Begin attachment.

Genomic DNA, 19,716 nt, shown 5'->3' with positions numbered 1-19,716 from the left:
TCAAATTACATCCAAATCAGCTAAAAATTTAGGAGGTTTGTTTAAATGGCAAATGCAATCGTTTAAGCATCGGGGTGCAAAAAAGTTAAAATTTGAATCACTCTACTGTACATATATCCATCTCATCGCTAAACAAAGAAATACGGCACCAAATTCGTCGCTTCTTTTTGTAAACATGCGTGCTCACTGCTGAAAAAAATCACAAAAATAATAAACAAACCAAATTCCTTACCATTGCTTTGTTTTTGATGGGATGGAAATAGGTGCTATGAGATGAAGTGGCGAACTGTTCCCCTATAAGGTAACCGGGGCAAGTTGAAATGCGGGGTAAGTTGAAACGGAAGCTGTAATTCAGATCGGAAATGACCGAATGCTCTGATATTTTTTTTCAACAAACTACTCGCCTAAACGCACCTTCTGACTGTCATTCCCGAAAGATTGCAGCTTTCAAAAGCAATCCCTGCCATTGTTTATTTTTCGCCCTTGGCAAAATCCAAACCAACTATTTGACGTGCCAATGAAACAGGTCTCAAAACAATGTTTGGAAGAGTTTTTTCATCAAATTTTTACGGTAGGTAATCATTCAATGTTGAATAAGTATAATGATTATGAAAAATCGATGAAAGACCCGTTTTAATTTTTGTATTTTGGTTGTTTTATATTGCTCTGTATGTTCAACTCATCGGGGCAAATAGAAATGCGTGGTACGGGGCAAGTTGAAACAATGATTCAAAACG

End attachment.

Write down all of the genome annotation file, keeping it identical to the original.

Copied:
Genomic DNA, 19,716 nt, shown 5'->3' with positions numbered 1-19,716 from the left:
TCAAATTACATCCAAATCAGCTAAAAATTTAGGAGGTTTGTTTAAATGGCAAATGCAATCGTTTAAGCATCGGGGTGCAAAAAAGTTAAAATTTGAATCACTCTACTGTACATATATCCATCTCATCGCTAAACAAAGAAATACGGCACCAAATTCGTCGCTTCTTTTTGTAAACATGCGTGCTCACTGCTGAAAAAAATCACAAAAATAATAAACAAACCAAATTCCTTACCATTGCTTTGTTTTTGATGGGATGGAAATAGGTGCTATGAGATGAAGTGGCGAACTGTTCCCCTATAAGGTAACCGGGGCAAGTTGAAATGCGGGGTAAGTTGAAACGGAAGCTGTAATTCAGATCGGAAATGACCGAATGCTCTGATATTTTTTTTCAACAAACTACTCGCCTAAACGCACCTTCTGACTGTCATTCCCGAAAGATTGCAGCTTTCAAAAGCAATCCCTGCCATTGTTTATTTTTCGCCCTTGGCAAAATCCAAACCAACTATTTGACGTGCCAATGAAACAGGTCTCAAAACAATGTTTGGAAGAGTTTTTTCATCAAATTTTTACGGTAGGTAATCATTCAATGTTGAATAAGTATAATGATTATGAAAAATCGATGAAAGACCCGTTTTAATTTTTGTATTTTGGTTGTTTTATATTGCTCTGTATGTTCAACTCATCGGGGCAAATAGAAATGCGTGGTACGGGGCAAGTTGAAACAATGATTCAAAACG